It just all feels like a film by committee with little to no focus or emphasis on fleshing out or developing likeable characters with, instead, an over confident reliance on the highly designed interactions with the zombie horde to see things through; seven producers and co-producers seems to argue that this is the case. There is the argument, however that this nearly works and Cooties is, for all I've criticised it, still a great zombie film with sumptuous set pieces, some tense zombie hide and seek, copious and undiluted, taking into account their children, violence and gore... So what am I trying to say? Just before we start going round in circles; that Cooties is a fun, well produced zom-rom-com, but one that just doesn't stand-out with zombies no longer on their own able carry a disjointed narrative and vacuous characters.

I've accused many a film before of not really being about the zombies; that they're more the driver to tell a tense character driven story. Here the film bets all on them and it nearly pays off, with the snarly ferocious little shits, especially young Cooper Roth as Patriot, pulling off a younger utterly convincing and terrifying version of Donald (Robert Carlyle from 28 Days Later), genuinely stealing the show. It's a virus that's mutated from some rotten chicken and jumped species; it's incredibly virulent, transferring through the slightest scratch or bite and it's incredible keen, almost immediately killing off parts of the brain turning the subject into a single-minded rabid cannibal. Despite being children, Milott and Murnion aren't scared to have the teachers deal with their foe with extreme prejudice; and guts, gore and combat are always in your face and imaginative. For all that the film is comedy, there are times, especially in the latter phases that the action is darker and more serious and with the children impeccably made up to look and behave terrifying it made for some genuine uncomfortable viewing; which was a delight. Unfortunately they're sporadic and randomly placed, again pointing to a production that seems haphazard and confused.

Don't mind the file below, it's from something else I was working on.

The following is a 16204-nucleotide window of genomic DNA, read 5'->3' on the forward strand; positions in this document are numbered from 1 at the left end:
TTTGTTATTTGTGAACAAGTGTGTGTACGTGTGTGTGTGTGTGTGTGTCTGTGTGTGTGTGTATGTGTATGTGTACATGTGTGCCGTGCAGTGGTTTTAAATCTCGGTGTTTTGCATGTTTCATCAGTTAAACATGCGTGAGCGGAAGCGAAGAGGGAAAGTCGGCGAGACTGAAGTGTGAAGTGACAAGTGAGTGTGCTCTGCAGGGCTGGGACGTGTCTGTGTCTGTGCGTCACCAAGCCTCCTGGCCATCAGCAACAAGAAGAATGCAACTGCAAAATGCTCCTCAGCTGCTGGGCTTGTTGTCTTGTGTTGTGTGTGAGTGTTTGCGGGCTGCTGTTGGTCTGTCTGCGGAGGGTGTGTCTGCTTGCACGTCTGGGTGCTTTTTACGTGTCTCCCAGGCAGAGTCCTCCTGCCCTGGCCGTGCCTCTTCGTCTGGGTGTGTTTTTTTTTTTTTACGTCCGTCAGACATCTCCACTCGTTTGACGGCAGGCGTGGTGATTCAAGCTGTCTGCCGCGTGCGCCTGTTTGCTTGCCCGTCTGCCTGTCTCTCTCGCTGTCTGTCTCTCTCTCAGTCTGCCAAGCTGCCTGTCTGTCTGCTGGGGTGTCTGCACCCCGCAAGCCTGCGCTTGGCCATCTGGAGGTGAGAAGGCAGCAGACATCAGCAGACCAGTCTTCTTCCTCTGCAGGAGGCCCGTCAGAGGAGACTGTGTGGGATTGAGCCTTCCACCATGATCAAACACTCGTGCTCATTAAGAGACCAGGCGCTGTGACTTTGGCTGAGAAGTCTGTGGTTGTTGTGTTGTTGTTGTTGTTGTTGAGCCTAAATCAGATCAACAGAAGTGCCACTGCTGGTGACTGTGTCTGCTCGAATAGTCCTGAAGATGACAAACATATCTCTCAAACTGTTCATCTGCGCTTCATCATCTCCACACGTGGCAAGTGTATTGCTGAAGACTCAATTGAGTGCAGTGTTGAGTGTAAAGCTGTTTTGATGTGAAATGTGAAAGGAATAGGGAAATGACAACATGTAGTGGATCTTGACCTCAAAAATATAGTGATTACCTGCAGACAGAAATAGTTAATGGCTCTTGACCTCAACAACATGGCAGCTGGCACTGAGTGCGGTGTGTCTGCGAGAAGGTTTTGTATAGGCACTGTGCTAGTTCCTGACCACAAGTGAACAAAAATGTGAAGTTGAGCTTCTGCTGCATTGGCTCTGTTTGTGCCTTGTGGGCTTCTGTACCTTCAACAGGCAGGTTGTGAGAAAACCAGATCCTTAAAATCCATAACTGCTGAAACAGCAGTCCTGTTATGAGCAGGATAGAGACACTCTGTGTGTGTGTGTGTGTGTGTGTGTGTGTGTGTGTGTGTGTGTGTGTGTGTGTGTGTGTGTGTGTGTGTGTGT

If I sat down to watch just one zom-rom-com this year, and this was it, then I'd perhaps feel differently. Then, the riotous interplay of ridiculous characters, set-ups and jokes all brought together in a maelstrom of silly action, inappropriate violence and gore, and teen level romance; by recognisable actors in a more than competent way, all with fantastic zombies would have me jumping for joy, and I'd be inclined to overlook its many short-comings. The thing is, it isn't and the zombies alone, this time, can't forgive it's failings. An almost film, that for all it entertains and titillates, ultimately disappoints - 6/10.